REVIEW: Journey – Captured (1981)

Scan_20160722JOURNEY – Captured (1981 Columbia, 1996 Sony SBM remaster)

Captured was a turning point for Journey.  After this, they went from mega to uber-mega.  It was their first live album, and their last with founding keyboardist and singer Gregg Rolie (who actually sang lead in Journey on their first three albums, before they discovered Steve Perry).  When Rolie left and Journey hired on Jonathan Cain, they went in an even more radio-friendly direction.  The live album captured (pun intended) the end of the Rolie era with basically every hit they had.  They were more of a rock and roll band back then, and this album shows it.

The scorching heat of “Where Were You” is the perfect track to prime the rock n’ roll BBQ.  Journey’s brand of rock is driving, but polished to a shimmery gleen.  This is partly due to the impeccable pipes of Steve Perry.  I’m not sure if Steve has even heard of a bum note, let along sung one.  But Perry was only one of two singers in Journey, and Rolie has his first lead on the mid-tempo pleaser “Just the Same Way”.  Although he is not comparable to Perry, he’s no slouch and the different singers gave Journey more dimension.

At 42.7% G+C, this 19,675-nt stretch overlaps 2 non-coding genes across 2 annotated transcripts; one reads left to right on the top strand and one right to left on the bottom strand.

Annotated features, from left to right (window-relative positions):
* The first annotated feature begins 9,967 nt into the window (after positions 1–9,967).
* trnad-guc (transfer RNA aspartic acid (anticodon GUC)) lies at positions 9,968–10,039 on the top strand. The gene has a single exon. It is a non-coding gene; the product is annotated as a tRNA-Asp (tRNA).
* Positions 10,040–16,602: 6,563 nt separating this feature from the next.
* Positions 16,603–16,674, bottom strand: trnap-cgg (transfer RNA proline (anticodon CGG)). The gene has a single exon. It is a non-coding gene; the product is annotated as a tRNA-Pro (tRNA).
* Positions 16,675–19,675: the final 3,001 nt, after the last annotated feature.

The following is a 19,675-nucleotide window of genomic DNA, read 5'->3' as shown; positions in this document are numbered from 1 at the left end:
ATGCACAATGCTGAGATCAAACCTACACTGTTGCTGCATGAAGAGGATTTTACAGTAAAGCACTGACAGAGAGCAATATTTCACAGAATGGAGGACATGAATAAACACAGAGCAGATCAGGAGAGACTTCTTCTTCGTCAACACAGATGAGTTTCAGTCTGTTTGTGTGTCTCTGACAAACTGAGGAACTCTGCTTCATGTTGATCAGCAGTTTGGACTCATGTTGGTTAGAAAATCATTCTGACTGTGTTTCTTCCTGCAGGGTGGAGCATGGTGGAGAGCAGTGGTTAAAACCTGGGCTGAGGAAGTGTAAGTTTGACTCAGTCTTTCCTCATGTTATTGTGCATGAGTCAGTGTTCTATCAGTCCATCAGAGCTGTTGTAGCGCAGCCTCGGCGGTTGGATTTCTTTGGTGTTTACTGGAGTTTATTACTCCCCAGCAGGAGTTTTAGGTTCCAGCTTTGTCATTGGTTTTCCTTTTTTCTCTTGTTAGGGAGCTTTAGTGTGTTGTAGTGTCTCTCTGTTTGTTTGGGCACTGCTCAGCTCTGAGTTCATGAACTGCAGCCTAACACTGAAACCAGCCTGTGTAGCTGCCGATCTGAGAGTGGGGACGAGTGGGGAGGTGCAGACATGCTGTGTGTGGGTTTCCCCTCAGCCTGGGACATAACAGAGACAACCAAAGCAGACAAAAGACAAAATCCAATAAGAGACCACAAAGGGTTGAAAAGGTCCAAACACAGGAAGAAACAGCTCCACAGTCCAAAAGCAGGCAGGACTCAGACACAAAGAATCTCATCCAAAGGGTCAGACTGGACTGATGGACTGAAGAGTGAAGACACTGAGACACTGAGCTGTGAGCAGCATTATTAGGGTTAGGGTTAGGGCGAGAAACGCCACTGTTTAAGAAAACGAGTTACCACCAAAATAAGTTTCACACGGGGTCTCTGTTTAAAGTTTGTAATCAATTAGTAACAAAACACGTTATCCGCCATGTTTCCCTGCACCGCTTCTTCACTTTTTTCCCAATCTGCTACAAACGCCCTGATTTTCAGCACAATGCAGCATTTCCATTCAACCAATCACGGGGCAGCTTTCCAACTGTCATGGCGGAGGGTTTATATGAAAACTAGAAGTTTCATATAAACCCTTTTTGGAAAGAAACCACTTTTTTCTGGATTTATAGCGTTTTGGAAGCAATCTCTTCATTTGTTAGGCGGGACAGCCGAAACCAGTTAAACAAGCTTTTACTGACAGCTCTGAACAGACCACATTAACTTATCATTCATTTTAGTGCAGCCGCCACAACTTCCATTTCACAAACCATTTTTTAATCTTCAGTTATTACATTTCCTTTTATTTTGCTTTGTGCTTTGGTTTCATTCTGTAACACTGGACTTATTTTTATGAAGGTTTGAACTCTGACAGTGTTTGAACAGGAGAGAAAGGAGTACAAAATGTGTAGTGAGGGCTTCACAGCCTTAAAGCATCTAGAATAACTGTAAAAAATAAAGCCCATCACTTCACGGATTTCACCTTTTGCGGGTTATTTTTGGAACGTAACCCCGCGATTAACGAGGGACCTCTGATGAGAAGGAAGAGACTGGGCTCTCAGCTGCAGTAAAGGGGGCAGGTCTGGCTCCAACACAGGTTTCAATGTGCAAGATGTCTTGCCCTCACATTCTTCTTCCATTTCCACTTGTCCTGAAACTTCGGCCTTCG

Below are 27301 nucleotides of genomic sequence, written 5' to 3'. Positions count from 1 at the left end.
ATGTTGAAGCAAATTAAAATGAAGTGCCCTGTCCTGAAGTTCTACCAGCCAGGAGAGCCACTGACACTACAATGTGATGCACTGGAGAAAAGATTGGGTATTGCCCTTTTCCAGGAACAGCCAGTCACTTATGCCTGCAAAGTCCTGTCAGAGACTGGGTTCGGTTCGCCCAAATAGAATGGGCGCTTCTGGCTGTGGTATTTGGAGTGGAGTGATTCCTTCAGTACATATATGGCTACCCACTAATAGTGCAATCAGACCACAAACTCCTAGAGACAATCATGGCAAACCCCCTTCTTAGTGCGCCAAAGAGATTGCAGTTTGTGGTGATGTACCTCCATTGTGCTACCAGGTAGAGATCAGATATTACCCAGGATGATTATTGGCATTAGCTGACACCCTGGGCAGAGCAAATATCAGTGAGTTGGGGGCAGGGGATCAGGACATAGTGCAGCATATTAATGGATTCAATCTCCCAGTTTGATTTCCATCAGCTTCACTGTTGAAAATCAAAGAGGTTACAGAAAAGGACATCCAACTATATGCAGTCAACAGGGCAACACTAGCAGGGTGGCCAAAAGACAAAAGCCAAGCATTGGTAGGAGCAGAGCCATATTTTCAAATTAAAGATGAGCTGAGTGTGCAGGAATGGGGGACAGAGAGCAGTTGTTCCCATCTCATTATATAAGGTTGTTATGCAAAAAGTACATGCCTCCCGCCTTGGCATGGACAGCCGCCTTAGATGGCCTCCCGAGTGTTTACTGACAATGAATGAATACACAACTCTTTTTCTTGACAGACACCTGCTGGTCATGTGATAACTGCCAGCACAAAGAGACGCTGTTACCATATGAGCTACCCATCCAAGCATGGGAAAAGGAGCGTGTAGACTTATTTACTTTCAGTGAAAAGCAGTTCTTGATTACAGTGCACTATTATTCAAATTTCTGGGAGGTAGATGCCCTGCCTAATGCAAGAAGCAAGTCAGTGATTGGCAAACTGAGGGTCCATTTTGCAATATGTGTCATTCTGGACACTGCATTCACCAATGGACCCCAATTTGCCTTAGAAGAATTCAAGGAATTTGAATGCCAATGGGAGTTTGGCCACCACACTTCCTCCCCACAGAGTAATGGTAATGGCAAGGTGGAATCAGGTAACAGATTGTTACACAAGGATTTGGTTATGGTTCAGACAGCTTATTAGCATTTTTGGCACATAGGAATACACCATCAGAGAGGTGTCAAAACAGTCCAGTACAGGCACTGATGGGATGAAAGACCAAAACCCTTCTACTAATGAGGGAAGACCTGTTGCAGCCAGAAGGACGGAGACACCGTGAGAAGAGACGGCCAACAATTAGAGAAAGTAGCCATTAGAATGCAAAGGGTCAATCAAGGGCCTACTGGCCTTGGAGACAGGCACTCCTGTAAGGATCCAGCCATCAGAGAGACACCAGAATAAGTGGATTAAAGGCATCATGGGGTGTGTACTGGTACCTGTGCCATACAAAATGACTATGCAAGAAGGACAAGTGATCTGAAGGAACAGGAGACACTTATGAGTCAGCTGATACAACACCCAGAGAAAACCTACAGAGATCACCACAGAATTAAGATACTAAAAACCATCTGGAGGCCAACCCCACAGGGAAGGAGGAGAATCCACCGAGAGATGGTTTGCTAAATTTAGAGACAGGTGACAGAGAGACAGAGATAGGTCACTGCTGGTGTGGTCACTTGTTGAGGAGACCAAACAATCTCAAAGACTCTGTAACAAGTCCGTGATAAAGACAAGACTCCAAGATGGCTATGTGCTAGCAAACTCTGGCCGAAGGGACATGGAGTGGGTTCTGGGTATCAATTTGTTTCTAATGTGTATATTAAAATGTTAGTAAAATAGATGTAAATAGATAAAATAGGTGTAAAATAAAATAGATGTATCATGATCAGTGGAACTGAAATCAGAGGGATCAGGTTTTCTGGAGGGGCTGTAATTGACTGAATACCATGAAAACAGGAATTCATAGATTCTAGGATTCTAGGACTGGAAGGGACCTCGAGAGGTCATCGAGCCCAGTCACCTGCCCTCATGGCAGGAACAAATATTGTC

Blazingly fast, the gleeful “Line of Fire” is the hardest rocker on the album. “So don’t go sayin’ Stevie’s a liar!” he sings, and the crowd goes nuts. But Journey are probably better associated in the public eye with tender ballads. “Lights” live is a definitive version. It merges into another beautiful ballad, “Stay Awhile”. Perry’s singing here is so splendid, so perfect, so soulful and powerful that it’s hard not to just be amazed. Not to be outdone is Neal Schon with one of his most memorable guitar solos on “Lights”. A pretty version of “Too Late” makes it a trilogy.